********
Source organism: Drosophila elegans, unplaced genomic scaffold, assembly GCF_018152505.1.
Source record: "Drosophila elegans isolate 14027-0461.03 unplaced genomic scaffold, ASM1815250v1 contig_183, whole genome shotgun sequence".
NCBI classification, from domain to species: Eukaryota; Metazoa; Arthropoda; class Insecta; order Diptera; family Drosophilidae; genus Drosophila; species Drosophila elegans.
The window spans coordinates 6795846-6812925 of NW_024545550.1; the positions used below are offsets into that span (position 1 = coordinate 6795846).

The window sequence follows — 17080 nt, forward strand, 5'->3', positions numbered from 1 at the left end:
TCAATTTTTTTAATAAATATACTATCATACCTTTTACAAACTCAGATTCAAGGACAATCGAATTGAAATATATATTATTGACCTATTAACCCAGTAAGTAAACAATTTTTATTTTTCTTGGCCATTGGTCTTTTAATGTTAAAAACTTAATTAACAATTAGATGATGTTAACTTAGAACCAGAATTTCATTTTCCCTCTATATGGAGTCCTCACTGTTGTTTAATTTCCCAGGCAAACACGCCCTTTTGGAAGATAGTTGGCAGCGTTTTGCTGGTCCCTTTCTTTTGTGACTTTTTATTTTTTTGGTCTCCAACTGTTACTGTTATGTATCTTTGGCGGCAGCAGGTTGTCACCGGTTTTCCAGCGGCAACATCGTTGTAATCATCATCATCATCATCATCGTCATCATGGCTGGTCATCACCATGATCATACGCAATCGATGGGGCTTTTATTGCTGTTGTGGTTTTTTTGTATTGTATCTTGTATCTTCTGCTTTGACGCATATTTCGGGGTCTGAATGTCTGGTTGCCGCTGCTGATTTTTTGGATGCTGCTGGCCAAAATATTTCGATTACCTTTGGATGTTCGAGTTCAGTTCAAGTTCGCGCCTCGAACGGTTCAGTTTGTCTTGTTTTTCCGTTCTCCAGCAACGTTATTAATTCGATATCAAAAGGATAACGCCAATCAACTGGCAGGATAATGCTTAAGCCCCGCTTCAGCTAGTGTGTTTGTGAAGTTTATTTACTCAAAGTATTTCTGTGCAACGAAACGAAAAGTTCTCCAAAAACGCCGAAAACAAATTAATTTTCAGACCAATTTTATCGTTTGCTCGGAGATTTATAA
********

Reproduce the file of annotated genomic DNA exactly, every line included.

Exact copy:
Source organism: Drosophila elegans, unplaced genomic scaffold, assembly GCF_018152505.1.
Source record: "Drosophila elegans isolate 14027-0461.03 unplaced genomic scaffold, ASM1815250v1 contig_183, whole genome shotgun sequence".
NCBI classification, from domain to species: Eukaryota; Metazoa; Arthropoda; class Insecta; order Diptera; family Drosophilidae; genus Drosophila; species Drosophila elegans.
The window spans coordinates 6795846-6812925 of NW_024545550.1; the positions used below are offsets into that span (position 1 = coordinate 6795846).

The window sequence follows — 17080 nt, forward strand, 5'->3', positions numbered from 1 at the left end:
TCAATTTTTTTAATAAATATACTATCATACCTTTTACAAACTCAGATTCAAGGACAATCGAATTGAAATATATATTATTGACCTATTAACCCAGTAAGTAAACAATTTTTATTTTTCTTGGCCATTGGTCTTTTAATGTTAAAAACTTAATTAACAATTAGATGATGTTAACTTAGAACCAGAATTTCATTTTCCCTCTATATGGAGTCCTCACTGTTGTTTAATTTCCCAGGCAAACACGCCCTTTTGGAAGATAGTTGGCAGCGTTTTGCTGGTCCCTTTCTTTTGTGACTTTTTATTTTTTTGGTCTCCAACTGTTACTGTTATGTATCTTTGGCGGCAGCAGGTTGTCACCGGTTTTCCAGCGGCAACATCGTTGTAATCATCATCATCATCATCATCGTCATCATGGCTGGTCATCACCATGATCATACGCAATCGATGGGGCTTTTATTGCTGTTGTGGTTTTTTTGTATTGTATCTTGTATCTTCTGCTTTGACGCATATTTCGGGGTCTGAATGTCTGGTTGCCGCTGCTGATTTTTTGGATGCTGCTGGCCAAAATATTTCGATTACCTTTGGATGTTCGAGTTCAGTTCAAGTTCGCGCCTCGAACGGTTCAGTTTGTCTTGTTTTTCCGTTCTCCAGCAACGTTATTAATTCGATATCAAAAGGATAACGCCAATCAACTGGCAGGATAATGCTTAAGCCCCGCTTCAGCTAGTGTGTTTGTGAAGTTTATTTACTCAAAGTATTTCTGTGCAACGAAACGAAAAGTTCTCCAAAAACGCCGAAAACAAATTAATTTTCAGACCAATTTTATCGTTTGCTCGGAGATTTATAA